Early trial data shows a drug developed using artificial intelligence can slow the growth of cancer in clinical trials. The data, presented at the American Society of Clinical Oncology conference, showed some tumours shrank by around a quarter.

The compound will now be taken into more advanced trials.

Scientists said we were now in an explosive stage of merging advances in computing with medicine.

Spotting every difference between a cancerous and a healthy cell is beyond even the brightest human minds.

So the US biotechnology company Berg has been feeding as much data as its scientists could measure on the biochemistry of cells into a supercomputer.

The aim was to let an artificial intelligence suggest a way of switching a cancerous cell back to a healthy one.

It led to their first drug, named BPM31510, which tries to reverse the Warburg effect – the phenomenon in which cancerous cells change their energy supply.

Data from 85 patients showed signs the approach could kill tumours.

The trial was designed to test only for toxicity, but in one patient the tumour shrank by a 25%.

Dr Niven Narain, one of the founders of Berg, said it was still early days for the drug, but claimed supercomputing was the future of cancer.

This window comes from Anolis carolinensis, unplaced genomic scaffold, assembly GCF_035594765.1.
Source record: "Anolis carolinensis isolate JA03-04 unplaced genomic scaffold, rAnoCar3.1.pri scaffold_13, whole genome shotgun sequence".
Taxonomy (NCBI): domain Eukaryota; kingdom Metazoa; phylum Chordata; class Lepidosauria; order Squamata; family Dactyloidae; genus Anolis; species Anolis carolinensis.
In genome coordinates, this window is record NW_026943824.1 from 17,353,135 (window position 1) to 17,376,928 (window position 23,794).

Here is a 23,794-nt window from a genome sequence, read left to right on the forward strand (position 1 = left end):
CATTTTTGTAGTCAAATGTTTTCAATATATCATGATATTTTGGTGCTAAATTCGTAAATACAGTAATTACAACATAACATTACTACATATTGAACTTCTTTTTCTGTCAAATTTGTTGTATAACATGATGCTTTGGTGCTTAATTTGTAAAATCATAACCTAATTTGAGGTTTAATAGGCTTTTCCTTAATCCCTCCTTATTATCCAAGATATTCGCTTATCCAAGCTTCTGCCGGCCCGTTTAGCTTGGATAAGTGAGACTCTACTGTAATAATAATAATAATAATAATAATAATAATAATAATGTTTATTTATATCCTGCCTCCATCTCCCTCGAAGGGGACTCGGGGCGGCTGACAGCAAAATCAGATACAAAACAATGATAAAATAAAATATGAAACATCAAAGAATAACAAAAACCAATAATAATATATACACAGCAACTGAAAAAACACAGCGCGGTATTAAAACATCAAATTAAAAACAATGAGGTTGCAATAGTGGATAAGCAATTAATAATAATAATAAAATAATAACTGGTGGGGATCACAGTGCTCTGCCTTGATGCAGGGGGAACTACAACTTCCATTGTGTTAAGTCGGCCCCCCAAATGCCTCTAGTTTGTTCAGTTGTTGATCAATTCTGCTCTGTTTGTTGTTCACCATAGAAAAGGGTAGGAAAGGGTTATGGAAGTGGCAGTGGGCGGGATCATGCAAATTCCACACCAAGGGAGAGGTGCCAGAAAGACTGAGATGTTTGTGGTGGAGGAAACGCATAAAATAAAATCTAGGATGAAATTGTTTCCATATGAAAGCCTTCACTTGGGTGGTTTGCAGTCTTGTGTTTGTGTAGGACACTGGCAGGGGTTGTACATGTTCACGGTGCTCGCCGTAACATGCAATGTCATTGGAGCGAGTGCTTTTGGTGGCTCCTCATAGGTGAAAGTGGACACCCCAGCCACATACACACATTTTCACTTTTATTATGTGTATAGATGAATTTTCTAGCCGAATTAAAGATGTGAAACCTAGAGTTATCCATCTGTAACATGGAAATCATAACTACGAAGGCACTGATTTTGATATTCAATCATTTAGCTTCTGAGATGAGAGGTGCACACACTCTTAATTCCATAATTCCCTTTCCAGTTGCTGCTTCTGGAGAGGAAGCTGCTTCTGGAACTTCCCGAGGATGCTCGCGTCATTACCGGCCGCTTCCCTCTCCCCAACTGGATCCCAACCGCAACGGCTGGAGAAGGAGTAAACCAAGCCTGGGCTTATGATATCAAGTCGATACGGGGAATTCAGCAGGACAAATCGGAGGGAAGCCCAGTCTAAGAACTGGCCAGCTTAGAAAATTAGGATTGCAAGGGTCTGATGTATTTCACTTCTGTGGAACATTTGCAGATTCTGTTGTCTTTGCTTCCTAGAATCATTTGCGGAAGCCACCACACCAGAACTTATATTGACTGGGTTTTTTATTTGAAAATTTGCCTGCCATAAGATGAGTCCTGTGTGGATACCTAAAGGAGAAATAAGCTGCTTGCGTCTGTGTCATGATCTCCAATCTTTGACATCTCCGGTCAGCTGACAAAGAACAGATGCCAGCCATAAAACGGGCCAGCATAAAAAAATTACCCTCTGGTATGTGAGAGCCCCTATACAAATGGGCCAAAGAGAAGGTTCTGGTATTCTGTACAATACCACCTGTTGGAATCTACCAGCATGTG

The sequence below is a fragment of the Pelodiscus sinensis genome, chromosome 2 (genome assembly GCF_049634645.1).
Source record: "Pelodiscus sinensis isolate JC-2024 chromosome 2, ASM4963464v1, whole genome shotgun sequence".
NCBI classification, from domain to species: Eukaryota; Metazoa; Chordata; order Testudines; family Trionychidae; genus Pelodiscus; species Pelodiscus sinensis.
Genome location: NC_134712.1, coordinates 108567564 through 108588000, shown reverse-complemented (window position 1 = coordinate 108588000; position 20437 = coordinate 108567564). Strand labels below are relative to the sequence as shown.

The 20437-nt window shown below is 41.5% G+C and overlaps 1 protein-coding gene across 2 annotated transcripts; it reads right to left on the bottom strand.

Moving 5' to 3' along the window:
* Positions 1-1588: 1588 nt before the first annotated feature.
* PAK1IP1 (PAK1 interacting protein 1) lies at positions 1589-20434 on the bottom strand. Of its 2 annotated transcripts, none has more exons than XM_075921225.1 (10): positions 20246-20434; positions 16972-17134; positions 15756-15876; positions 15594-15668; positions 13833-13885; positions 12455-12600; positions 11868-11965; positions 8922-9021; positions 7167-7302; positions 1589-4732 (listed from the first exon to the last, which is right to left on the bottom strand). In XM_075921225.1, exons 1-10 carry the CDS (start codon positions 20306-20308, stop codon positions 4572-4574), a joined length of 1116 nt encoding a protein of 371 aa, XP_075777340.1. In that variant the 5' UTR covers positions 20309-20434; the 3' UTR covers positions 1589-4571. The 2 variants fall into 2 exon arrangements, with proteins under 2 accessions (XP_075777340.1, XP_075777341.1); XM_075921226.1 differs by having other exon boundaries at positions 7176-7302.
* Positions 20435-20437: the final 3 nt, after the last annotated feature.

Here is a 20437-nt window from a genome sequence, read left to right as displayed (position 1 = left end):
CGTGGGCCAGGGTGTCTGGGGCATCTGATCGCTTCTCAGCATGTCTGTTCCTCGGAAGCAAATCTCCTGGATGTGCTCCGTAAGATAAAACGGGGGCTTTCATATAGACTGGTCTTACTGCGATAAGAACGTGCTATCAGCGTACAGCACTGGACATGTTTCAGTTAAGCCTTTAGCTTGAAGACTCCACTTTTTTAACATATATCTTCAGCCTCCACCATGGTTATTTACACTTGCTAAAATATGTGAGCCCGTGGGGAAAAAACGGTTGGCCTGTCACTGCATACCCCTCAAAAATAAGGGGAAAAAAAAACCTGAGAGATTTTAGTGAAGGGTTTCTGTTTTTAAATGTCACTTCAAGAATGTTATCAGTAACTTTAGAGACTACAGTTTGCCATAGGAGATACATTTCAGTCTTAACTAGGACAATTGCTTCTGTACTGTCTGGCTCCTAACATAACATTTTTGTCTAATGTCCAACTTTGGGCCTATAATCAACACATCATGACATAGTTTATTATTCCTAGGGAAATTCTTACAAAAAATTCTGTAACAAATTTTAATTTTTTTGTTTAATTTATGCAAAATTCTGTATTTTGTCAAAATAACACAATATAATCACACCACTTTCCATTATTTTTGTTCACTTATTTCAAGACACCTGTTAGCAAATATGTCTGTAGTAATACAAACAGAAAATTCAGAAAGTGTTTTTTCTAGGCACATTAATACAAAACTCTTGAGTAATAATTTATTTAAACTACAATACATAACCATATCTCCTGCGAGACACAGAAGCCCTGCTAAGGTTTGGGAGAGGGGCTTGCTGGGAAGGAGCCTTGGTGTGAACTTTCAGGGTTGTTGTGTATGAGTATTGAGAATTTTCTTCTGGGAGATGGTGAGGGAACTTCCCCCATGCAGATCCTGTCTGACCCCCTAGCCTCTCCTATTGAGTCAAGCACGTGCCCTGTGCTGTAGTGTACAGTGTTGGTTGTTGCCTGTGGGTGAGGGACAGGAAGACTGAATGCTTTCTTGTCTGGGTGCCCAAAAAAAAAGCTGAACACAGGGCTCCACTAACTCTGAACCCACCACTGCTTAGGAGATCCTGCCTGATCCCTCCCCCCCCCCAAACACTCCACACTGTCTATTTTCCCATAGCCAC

He told the Surgical Blog: “I think we’re at a very explosive stage, this fusion of biology with technology in helping us understand the basis of this disease more fundamentally.

“It’s going to allow us to make better decisions on how we develop drugs, to whom we give these drugs to so that we’re able to increase the survival outcome.”

Innovative treatments

The results from these patients are being fed back into the artificial intelligence in order to further target the therapy at those most likely to respond.

The company thinks cancers with high energy demands will benefit the most and is planning a more advanced trial in patients in pancreatic cancer.

Dr Alan Worsley, from Cancer Research UK, said we were only at the beginning of harnessing the huge advances in computing to understand cancer.

“We still don’t fully understand how cancer cells get the energy they need to grow or how this differs from normal cells.

“It remains to be seen if a drug developed using this information will help cancer patients, but we need to keep finding new ways to find innovative treatments for patients.”

But he said that in order to deliver personalised cancer treatment – that responds to the genetic changes taking place inside each patients tumour – then computers, not doctors, will be analysing the data.